Tom Tango looks at some assumptions we make about forecasting player performance, and looks at the race for 2009 HR champ to illustrate how the high variability of performance means that our forecasts–even if we show just one number–really outline a range of scenarios. In the optimistic one, perhaps Albert Pujols plays the entire season, faces weaker than usual pitchers, and matches the scenario at the top of the forecaster’s scale.
In the most pessimistic scenario, Pujols throws his back out the day after the forecast is made, and doesn’t play all season long. So, if he might hit 50 at the top end and 0 at the bottom end, what is a good projection for Pujols?
I’m not a fan of assigning percentiles of probability, as PECOTA does, because they don’t really mean anything real. From the comments on this post of Tom’s I learned that it seems that PECOTA applies the same distribution rules to all players, which may match the knowledge we have now, but certainly doesn’t give us any more information.
To make my projections I’ve run regressions that give me a baseline formula for using the information available in a player’s past performance, modified mostly by age. The problem with this approach is that the regression uses absorbs the volatility of the sample and spreads it throughout. So, if I apply the formula to the Top 100 projected hitters, I get a projected number of at bats (and other stats) about 10 percent less than the Top 100 hitters produced the preceding year. That loss can be attributed mostly to injuries, since these are generally reliable players.
The problem is that applying this loss across the board makes all the projections look weak. No player gets 600 AB, nobody hits 40 homers, things just look wrong. This is exactly what Tom Tango’s “dumb” projection system, Marcel the Monkey, does. Marcel only looks at previous stats and age and applies its regression formula. This gives an excellent projection of where production will come from and how much production will come, but while it tests well it doesn’t look right.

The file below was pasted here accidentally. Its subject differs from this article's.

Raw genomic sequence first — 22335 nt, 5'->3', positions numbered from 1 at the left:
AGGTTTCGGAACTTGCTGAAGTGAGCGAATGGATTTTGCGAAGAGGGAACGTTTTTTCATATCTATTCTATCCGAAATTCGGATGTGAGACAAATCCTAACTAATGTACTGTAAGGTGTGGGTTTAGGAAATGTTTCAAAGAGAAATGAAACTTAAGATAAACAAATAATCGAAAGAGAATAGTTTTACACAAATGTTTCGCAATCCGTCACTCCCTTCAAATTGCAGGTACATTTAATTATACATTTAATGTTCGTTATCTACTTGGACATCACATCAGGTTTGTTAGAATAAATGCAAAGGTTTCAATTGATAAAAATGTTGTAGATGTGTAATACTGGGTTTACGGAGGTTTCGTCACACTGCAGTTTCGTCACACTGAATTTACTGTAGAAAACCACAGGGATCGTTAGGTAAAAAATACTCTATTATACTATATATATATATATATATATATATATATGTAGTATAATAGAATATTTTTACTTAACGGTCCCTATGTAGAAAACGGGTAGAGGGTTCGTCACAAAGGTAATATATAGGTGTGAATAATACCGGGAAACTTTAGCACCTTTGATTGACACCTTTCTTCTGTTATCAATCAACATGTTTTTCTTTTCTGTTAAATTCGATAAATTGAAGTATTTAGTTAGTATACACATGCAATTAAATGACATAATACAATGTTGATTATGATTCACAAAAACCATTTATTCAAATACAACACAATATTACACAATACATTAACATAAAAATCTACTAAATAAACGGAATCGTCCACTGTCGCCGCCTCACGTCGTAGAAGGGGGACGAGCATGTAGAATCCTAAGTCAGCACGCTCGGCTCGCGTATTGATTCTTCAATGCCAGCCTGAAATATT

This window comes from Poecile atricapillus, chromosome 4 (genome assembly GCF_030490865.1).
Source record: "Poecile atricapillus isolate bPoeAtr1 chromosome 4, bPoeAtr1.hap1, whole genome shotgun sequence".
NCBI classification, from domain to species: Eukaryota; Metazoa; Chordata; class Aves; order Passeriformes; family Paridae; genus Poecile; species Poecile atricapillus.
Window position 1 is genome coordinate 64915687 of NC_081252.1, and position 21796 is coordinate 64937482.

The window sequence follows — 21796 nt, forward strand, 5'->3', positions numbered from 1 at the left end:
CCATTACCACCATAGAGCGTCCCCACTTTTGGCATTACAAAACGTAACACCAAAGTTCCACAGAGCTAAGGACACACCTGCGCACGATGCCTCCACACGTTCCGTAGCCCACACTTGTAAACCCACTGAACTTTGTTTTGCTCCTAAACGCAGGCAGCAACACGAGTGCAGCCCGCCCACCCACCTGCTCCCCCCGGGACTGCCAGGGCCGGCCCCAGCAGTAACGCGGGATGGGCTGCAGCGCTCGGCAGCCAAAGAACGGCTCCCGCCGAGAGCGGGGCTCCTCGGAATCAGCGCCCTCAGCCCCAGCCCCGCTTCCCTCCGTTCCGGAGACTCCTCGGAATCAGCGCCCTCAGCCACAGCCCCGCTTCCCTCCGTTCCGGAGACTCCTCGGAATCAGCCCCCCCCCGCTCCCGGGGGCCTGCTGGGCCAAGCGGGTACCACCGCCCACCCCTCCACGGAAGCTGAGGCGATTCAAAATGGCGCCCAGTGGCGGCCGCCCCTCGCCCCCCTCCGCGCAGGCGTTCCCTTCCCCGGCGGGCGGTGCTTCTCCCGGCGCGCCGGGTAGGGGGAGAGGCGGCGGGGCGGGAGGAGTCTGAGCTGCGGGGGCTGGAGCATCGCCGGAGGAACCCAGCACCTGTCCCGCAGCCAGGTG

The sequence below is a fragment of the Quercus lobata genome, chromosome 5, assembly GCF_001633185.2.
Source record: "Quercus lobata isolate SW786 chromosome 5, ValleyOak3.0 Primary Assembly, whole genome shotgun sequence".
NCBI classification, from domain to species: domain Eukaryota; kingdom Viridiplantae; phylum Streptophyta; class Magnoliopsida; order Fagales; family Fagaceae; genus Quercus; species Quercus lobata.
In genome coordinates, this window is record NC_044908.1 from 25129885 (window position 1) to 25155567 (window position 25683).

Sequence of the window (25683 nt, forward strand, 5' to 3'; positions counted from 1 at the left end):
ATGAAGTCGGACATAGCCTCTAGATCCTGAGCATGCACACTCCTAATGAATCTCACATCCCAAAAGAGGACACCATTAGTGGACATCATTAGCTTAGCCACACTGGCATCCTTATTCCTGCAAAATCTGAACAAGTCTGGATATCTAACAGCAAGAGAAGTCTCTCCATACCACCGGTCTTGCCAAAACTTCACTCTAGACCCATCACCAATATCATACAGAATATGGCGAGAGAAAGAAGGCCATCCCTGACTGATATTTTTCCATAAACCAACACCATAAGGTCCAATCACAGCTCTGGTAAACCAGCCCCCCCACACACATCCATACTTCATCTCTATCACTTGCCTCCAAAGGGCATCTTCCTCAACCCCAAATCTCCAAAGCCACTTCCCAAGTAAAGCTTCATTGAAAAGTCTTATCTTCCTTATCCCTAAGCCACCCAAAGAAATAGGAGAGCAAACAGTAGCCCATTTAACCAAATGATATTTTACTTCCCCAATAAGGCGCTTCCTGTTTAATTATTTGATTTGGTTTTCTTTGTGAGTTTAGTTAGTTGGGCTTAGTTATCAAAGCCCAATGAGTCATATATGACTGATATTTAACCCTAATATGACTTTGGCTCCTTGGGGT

Projections are pretty limited in their applicability to allied uses, like team forecasts, but they are a good way to present the information about what is expected of a player. Does he run? Does he hit for power? The projection aggregates the information we have about a player and comes up with a compromise view that helps us smooth over the ups and downs of individual statlines. But to make it look right, you have to add that 10 percent of at bats and stats back into the individual lines, even though this means projecting too much stats overall.
Nowhere did this become evident more quickly than in the chart Tom ran in his post showing Marcel’s top 13 HR projections for 2009. In the first column are the Marcel forecast HR for each player. In the second column is the player’s name. In the third column are my 2009 projected homers. In the fourth column are my projected homer totals reduced by 10 percent. In the fifth column are the actual total homers.
|Marcel Proj||Hitter||PK Proj||PK Adj||Actual|
As Tom concludes, we can get the right number for the group. The real question is what do we want the projection to do? The post is well worth reading, as are the comments, if you’re interested in this murky side of the sabremetrics game.